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Who makes the choice about moving to a nursing home?

My Dad has dementia and is in a local assisted living facility. It is a really nice place that treats people well. My Dad is very weak and staggers a lot. I am the only child and he had fallen at home numerous times. At least where he is at they can check on him. My problem is that he will not do anything to help himself or improve his quality of life. He will not take a bath, change clothes or take any of his medicine. I have to trick him into seeing his doctor, which is a waste of time since he won't do anything the doctor wants. I go to see him every day, but this is a real burden on me. I can sometimes get him to take his medicine, but I can't do this every day and the assisted living place will not do it. My father is now beginning to show signs of involuntary movements, funny breathing and head shaking. Who makes the choice about the nursing home? This is my last choice.
Status: Open    Jun 08, 2015 - 02:43 AM

Caregiving, Dementia

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Expert Answers

Jul 06, 2015 - 07:37 AM

Things to consider when making this decision are:

· Does anyone have power of attorney?

· Is your dad self-pay or is Medicaid involved?

· Is your dad cooperative with you making the decisions?

If you are the closest relative and Medicaid is not involved, it looks like you are free to make the choice.

If you do not have legal power of attorney, you might want to consult an attorney. Ideally that attorney is knowledgeable in elder law.

It does not sound like your dad is able to make his own decisions and needs closer supervision. Self-neglect is a common characteristic of dementia. State laws limit assisted living facilities on the amount of care they can provide for a resident. They may get to a point where they have to notify you that they can no longer keep your dad. It sounds like this assisted living facility does not have a memory care unit; is that correct?

Assisted living facilities, usually, have a way to provide some personal care, either provided by them or available from another agency. Have you tried that or tried hiring an agency to come in to provide personal care?

Be sure to visit the skilled nursing facilities that you are considering. Some are set up better for memory care residents.


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Aug 31, 2015 - 02:26 PM

My Grandmother is in a nursing facility and has dementia. I had to make the decision that she could no longer live alone at home, and I have to work and take care of my own home and not to mention my Grandmother has six kids but I am all of them in one. I was raised by her her so I already knew her finances and everything of that matter. This wasn't easy for me because I knew she never wanted to go to a nursing home but I also knew I couldnt give her the 24hr care that she needed. Although, this is still hard for me because she's been in the nursing home now going on 3yrs, I'm always worried are they treating her right? Are they assisting her properly? A number of things go through my head. And to be quite honest I still do alot even with her being in the nursing home because, if they can't get her to eat, bathe or take her medicine then I have to leave work, home or where ever I am to go to the facility get her to do what she has to do. It s getting harder now because her dementia has progressed so things that I was able to get her to do so easily before im not able to now without putting in alot of effort and bribing into it. This doesn't get easier for the person with dementia or the person that is caring for them either but, places like this that shows me im not alone is what helps me get through my toughest days. I hope this helps some.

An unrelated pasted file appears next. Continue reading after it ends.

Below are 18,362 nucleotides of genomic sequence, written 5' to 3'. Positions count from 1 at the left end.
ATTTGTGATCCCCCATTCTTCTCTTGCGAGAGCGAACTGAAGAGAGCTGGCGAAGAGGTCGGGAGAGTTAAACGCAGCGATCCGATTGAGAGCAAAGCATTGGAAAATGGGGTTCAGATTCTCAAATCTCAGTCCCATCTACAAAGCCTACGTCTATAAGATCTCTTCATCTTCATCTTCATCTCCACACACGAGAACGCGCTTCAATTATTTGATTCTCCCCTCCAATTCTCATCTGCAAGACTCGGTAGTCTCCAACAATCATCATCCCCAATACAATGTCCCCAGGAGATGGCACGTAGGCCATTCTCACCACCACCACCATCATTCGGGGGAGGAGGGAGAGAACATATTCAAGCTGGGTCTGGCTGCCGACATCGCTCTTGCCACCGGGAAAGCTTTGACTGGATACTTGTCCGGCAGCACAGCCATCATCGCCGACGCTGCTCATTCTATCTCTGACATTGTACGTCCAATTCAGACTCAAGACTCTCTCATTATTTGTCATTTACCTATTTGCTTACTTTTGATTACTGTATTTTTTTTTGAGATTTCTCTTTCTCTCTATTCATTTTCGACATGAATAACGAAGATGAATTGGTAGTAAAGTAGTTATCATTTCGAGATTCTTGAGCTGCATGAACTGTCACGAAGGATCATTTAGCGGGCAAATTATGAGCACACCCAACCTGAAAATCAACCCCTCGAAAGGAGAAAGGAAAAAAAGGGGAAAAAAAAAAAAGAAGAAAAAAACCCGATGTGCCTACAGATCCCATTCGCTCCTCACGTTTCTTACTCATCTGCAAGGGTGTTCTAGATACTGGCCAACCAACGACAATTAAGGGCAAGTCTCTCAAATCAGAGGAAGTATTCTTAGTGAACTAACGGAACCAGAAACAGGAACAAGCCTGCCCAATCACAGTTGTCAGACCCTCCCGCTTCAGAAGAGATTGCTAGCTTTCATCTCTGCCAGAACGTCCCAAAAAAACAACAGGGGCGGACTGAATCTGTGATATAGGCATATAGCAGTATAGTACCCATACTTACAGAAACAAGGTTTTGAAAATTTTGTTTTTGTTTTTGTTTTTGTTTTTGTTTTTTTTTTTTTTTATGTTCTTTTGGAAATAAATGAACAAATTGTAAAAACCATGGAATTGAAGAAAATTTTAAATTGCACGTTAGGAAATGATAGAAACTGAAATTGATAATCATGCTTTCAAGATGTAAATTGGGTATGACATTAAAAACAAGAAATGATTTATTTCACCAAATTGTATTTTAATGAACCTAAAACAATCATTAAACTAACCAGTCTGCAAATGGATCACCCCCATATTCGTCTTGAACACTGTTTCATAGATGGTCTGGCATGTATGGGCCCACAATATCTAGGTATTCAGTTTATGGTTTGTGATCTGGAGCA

Source: Sheena Robertson


Sep 02, 2015 - 08:33 PM

Your dad is very lucky to have you. I know you mentioned being an only child. I hope you find support through friends or other family members. Taking care of yourself is important too!

Have you considered looking into a smaller adult care home? Or maybe an assisted living that specializes in memory care. I wonder if that might not be a better option than where he is now. The staff is trained to manage some of the instances you reference above.

It might be worth a call to a Senior Living Advisor at A Place for Mom to investigate what your other options may be. You can reach your local advisor at 1-866-568-2989

Oct 05, 2015 - 08:45 AM

My mother was in an assisted living facility. the caregivers there are essentiallly people off the street no training. Mom ended up breaking her hip and died a week later. She needed to be in nursing home or foster home where there is more personable care and fewer residents to monitor. In nursing homes residents who tend to have problems with getting up when they are not steady are put closer to nurse station. I kept an eye on Mom she was falling most everymorning I finally put it together that it was her meds. There was a nurse a t facility but she didnt pick up on it. I had had 30 years experience with seniors in homes, facilities etc. I finally got Dr attention about the meds. He ignored me for over 4 months . I finally got pharmacist involved and he got things changed, however to another med that was similar. I eventually got melatonin for Mom. A person in facility needs someone to keep an eye on things, go to Dr appts, the care meetings etc. The family usually is more familiar with loved ones needs medical physical, and other things to help with their care.

Source: Ann

Oct 30, 2015 - 01:39 AM

I understand your concerns about your dad's health but it is quite difficult to take good care of him at home. My mother has been suffering from Dementia for the last many years and lives at Luvida Memory Care. The staff there is professionally trained and is very compassionate with the residents.

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